Martin Kessman, a stock broker from New York, is suing White Castle for what he claims is a violation of the American with Disabilities Act. Kessman is a 290-pound loyal patron of the restaurant chain who has been unable to “sit down like a normal person” for the last two years at his local Nanuet White Castle location. According to an interview with Kessman in the New York Post, “As I looked around the restaurant, I saw that there were no tables and chairs that could accommodate a person that merely wanted to sit down and eat his meal”. Kessman’s written requests for chairs and booths that could accommodate individuals carrying more weight than most were met with “condescending” replies filled with coupons for free cheeseburgers. Kessman is now suing the restaurant chain for unspecified damages and bigger chairs.
A few questions arise out of a news article like this. If the treatment was so bad, that according to Kessman, he has had to send his wife into the restaurant to purchase food for him, then why continue to shop there and give them his hard earned cash? Also, could one not assume that an individual who meets his dietary needs with food from White Castle on a regular basis is more prone to weight gain and obesity than someone who doesn’t? Why not cut White Castle out of his life completely and be healthier for it? Instead, Kessman is determined to make White Castle provide bigger booths to accommodate him and those like who so they continue on with their unhealthy eating patterns and obesity issues.
I also have another question. Is obesity really considered a disability? The American with Disabilities Act is mostly vague about what is and what is not a disability. There have been a significant amount of cases that have landed themselves in court with individuals claiming that someone has violated the ADA by discriminating against them for being obese. Cornell University and the Congressional Research Service published its findings in 2007 to support the claim that obesity is in fact a disability covered under the ADA. According to this publication, some 127 million adults are estimated to be overweight in this country. But is it a disability? Title I of the ADA defines a disability as a mental or physical impairment that prevents an individual from performing one or more “major life activities.” I’m not sure if not being able to sit in a booth at a White Castle is grounds for not being able to perform a major life activity. What I would hope is that it would be incentive for someone to start making better choices to become healthier.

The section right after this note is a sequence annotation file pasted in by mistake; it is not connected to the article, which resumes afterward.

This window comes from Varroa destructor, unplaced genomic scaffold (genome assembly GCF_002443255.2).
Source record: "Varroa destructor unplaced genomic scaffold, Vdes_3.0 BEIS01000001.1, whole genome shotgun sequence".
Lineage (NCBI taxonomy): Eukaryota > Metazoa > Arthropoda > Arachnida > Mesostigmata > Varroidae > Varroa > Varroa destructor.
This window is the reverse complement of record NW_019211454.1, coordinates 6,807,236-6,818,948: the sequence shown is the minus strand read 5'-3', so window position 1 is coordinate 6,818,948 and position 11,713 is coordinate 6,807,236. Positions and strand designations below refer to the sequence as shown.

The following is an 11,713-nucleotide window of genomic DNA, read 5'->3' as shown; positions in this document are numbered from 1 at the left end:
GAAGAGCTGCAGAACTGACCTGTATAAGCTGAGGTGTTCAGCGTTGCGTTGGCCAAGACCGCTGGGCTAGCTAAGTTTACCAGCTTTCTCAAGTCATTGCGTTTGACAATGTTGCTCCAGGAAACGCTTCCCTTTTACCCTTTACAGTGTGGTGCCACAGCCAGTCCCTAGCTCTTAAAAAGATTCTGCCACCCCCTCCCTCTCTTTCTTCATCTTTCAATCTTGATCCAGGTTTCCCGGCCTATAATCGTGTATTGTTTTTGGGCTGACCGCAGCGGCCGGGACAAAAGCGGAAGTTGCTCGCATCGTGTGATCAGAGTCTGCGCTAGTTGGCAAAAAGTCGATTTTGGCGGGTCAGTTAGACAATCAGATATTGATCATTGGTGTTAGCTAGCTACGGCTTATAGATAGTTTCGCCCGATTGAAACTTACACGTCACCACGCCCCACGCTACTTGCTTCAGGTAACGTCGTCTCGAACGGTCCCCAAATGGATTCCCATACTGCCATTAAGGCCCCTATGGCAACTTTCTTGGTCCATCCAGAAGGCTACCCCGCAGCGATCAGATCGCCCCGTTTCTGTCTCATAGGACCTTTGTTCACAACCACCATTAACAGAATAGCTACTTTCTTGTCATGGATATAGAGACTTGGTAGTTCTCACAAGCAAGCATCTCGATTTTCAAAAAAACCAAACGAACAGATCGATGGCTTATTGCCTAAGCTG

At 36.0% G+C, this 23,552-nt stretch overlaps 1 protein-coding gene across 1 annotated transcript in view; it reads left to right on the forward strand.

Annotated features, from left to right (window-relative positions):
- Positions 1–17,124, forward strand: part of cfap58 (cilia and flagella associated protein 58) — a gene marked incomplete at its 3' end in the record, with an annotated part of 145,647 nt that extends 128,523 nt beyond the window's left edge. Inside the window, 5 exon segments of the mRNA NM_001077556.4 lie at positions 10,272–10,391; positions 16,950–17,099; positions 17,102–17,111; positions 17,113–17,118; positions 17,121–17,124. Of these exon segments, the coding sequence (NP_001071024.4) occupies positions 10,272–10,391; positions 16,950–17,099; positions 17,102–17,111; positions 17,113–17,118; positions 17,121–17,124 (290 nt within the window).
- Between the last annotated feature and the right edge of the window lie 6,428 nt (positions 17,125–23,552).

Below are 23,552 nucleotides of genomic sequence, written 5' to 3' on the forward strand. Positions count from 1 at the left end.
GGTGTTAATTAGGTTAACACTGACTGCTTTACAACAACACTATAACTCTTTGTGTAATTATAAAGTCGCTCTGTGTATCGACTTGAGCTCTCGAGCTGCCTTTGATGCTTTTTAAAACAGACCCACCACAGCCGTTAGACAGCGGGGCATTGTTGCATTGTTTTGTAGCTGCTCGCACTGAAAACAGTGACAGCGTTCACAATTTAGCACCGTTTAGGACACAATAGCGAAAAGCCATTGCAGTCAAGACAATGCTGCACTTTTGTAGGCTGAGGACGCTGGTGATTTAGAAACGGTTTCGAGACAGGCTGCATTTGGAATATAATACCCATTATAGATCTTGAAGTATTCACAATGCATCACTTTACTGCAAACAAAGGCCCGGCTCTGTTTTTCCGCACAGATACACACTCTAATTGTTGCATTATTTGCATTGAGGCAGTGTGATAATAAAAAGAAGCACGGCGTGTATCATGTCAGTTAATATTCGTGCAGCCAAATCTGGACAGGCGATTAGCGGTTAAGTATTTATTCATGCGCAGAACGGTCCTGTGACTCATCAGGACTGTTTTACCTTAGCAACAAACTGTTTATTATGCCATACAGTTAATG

Regardless, the Surgeon General warns that obesity is the fastest growing epidemic in our country and is the cause of one out of every eight deaths in America. The last thing anyone that is overweight or obese should be doing is suing a restaurant chain for a better dining experience at their establishment.
What do you think? Is obesity considered a disability? Should White Castle provide larger booths for their overweight patrons?